So while I pause work for a couple of weeks, I won't be planning or scheming for what comes next. Instead, I will be spending my time dreaming about what might could be for me, and what might become of our world. And for the time being, this is my work. This is my medicine.

In Community,

Alexis Goggans, PCC (she/her/hers)

Founder & President of Be Bold Services

P.S. Check out the next section for updates on Be Bold happenings, tips to up your intentional work, opportunities to be in community with me, & cool resources!

Tip for Bold Impact

Some tips to help individuals and organizations set intentions that stick

Starting a new habit, setting an intention, or working towards a new goal can feel like a daunting task. When I work 1:1 with clients or with leaders of an organization there is always a sincere desire to make a change, yet often little progress after making a concerted effort. Below are some tips individuals and organizations can use to successfully develop a new habit or intention that can stick.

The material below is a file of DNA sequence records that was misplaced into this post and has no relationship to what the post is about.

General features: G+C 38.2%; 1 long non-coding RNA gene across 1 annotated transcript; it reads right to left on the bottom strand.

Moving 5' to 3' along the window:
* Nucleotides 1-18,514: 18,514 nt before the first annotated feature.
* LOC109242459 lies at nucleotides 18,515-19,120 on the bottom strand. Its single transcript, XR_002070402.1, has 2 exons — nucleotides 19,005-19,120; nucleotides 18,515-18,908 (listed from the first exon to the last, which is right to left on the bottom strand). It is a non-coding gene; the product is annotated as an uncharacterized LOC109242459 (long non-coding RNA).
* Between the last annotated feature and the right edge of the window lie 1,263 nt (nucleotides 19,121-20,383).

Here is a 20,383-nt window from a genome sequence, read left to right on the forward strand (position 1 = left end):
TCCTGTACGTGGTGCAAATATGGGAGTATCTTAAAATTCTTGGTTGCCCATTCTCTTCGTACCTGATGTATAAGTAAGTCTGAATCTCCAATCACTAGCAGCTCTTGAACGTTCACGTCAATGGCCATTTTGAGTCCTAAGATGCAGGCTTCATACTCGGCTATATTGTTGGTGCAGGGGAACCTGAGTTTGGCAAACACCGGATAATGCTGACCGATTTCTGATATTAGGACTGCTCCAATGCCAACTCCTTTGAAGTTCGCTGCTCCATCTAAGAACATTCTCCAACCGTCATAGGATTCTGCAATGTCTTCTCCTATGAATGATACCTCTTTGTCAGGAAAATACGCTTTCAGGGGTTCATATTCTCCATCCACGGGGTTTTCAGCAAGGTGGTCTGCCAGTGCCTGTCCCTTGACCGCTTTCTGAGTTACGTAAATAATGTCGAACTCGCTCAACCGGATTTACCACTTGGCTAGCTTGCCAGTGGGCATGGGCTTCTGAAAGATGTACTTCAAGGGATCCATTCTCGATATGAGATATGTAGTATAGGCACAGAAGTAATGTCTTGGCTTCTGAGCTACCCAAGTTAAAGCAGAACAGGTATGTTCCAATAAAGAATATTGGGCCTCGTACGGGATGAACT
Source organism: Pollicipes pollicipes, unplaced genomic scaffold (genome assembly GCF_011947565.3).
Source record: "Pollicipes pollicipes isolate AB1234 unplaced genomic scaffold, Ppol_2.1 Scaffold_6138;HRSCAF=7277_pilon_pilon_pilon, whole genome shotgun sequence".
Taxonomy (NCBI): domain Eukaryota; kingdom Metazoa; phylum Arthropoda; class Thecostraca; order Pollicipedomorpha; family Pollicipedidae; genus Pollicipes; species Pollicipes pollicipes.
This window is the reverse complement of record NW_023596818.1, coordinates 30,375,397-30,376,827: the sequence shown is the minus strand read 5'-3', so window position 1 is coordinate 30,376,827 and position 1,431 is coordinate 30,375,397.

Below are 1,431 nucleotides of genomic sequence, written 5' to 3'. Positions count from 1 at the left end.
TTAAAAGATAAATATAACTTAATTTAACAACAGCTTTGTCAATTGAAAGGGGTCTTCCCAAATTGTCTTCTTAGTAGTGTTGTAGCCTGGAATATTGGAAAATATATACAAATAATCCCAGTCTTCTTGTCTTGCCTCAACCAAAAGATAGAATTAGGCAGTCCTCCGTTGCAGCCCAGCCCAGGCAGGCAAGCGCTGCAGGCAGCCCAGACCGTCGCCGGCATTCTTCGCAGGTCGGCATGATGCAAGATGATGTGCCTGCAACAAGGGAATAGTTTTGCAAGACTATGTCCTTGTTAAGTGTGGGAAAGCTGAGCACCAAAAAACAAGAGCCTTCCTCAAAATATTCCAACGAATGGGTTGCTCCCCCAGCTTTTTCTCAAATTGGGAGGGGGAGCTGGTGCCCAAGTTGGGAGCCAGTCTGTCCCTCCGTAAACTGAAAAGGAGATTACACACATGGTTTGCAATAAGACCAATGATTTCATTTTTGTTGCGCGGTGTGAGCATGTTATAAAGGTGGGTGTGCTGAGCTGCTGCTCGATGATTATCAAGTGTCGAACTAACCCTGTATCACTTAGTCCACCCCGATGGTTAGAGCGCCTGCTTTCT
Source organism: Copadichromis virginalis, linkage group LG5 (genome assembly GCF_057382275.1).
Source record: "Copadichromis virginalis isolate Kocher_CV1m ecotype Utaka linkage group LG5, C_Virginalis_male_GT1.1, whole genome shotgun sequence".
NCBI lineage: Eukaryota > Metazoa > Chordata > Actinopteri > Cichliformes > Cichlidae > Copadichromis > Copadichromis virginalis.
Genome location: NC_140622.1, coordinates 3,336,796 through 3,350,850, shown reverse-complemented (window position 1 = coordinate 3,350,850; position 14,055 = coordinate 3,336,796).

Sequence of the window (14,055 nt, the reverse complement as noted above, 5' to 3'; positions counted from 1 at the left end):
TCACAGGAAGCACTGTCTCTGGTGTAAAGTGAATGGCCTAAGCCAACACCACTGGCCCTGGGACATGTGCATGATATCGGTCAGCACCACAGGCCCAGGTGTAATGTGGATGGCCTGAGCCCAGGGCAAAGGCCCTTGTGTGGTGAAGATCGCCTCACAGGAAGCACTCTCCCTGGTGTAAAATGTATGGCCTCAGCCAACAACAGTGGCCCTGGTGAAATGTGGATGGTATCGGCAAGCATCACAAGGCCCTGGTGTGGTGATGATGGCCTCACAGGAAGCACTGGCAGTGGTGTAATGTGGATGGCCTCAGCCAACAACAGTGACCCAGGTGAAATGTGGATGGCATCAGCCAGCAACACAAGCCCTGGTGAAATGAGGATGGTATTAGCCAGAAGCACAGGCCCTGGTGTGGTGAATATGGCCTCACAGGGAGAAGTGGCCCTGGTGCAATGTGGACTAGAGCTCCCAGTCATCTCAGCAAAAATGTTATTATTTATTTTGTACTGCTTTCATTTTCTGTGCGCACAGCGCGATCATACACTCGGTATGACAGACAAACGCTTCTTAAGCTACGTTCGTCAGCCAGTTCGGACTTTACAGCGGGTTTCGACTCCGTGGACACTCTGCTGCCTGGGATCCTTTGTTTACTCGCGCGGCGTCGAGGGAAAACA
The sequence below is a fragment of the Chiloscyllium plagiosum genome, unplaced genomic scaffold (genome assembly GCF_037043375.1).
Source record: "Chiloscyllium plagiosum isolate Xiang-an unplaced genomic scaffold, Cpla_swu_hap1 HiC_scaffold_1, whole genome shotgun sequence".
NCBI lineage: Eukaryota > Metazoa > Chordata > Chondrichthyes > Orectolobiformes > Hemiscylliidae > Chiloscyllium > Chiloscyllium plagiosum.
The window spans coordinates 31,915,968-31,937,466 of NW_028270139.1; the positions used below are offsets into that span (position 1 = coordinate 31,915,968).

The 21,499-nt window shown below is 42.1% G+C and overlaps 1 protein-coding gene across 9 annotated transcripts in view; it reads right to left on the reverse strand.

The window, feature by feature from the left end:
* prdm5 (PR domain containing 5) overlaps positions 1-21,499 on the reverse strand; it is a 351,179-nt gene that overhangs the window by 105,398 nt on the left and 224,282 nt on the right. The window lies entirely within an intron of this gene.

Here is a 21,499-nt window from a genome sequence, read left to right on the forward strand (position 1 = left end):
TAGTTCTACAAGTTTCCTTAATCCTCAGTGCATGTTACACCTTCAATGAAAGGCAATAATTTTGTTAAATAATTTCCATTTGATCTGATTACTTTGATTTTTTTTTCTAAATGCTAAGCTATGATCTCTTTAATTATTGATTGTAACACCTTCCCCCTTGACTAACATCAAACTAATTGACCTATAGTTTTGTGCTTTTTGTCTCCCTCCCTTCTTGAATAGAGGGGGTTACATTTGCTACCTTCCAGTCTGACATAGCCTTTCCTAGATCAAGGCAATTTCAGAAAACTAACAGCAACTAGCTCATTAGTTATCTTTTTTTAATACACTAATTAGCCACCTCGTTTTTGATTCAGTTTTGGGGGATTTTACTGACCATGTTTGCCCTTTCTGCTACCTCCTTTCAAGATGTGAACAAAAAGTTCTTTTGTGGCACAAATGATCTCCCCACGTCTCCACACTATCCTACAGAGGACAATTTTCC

1. Be clear about the benefit of the behavior change and name all the potential challenges (including negative self talk) that will prevent you from achieving your goal. Be sure to also identify strategies you might use to overcome any potential challenges in advance. For best results, write your goals and obstacles down (on a sticky note or anywhere you or staff regularly gaze). I highly recommend the top of google documents and notes pages or bathroom sticky notes and places like the fridge where you will be reminded of the goal when you are not in work mode.